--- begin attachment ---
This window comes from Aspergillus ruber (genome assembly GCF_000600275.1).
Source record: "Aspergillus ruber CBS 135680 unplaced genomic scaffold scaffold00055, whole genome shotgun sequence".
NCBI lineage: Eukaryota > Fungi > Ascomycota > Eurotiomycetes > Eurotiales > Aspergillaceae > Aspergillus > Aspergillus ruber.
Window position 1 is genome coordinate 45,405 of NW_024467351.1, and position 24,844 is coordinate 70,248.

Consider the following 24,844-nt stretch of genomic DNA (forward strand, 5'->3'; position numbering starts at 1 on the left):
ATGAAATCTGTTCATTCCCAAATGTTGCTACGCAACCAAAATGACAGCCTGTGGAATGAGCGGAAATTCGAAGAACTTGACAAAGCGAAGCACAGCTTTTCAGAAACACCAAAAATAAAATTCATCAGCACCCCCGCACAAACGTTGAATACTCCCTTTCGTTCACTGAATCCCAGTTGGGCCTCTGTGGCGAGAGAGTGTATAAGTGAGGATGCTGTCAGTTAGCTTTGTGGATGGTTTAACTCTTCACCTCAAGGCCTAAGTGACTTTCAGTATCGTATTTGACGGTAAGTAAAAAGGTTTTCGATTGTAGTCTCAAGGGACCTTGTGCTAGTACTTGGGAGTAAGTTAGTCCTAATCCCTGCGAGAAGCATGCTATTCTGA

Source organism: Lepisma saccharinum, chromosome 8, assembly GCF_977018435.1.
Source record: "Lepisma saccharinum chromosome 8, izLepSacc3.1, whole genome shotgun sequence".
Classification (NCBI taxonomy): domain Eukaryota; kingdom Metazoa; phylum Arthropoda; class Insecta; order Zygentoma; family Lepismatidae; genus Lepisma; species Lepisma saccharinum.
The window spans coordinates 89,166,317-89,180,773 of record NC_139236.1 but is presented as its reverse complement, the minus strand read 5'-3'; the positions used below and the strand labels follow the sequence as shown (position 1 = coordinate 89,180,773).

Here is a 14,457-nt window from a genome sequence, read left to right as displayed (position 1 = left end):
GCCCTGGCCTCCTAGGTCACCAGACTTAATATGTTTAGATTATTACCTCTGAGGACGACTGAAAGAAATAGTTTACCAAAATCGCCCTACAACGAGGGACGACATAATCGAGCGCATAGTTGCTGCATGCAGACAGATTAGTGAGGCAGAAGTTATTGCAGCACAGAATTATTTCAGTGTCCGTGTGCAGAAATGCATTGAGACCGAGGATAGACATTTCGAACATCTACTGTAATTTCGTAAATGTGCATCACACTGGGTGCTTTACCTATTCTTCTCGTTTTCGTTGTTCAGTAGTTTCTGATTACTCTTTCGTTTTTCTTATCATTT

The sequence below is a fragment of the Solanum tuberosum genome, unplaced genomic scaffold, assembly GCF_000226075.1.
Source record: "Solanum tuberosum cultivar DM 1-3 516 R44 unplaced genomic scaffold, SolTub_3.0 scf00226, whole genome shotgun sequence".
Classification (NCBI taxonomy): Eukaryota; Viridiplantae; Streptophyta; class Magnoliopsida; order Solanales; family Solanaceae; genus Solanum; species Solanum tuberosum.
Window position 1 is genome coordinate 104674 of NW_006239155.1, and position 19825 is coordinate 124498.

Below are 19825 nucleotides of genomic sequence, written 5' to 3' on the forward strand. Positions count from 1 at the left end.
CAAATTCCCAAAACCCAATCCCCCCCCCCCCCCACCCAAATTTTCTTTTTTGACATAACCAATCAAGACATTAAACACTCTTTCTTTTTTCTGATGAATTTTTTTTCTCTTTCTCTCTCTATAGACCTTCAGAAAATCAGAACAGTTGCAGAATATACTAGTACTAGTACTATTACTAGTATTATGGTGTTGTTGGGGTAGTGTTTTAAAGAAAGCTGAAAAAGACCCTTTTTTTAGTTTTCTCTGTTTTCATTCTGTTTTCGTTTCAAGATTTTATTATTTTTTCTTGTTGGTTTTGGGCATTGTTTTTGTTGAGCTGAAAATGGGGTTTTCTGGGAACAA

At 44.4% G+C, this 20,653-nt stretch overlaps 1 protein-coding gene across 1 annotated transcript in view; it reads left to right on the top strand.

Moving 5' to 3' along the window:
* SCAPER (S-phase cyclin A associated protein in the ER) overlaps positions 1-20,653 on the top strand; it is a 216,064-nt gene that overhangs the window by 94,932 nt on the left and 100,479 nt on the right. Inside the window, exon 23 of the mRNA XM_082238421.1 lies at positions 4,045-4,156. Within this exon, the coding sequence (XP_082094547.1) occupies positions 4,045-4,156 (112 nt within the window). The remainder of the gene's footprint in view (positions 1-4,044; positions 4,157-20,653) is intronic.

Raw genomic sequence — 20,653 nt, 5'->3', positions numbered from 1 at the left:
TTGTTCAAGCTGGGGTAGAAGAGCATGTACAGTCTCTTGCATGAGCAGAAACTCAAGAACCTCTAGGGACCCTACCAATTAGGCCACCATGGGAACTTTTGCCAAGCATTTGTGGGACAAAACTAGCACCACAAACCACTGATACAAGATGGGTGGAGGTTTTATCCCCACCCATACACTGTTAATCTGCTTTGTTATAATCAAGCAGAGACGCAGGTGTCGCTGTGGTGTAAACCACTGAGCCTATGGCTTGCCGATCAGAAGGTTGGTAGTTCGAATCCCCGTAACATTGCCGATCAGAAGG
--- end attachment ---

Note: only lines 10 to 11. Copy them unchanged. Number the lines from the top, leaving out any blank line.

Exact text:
The window spans coordinates 89,166,317-89,180,773 of record NC_139236.1 but is presented as its reverse complement, the minus strand read 5'-3'; the positions used below and the strand labels follow the sequence as shown (position 1 = coordinate 89,180,773).

Here is a 14,457-nt window from a genome sequence, read left to right as displayed (position 1 = left end):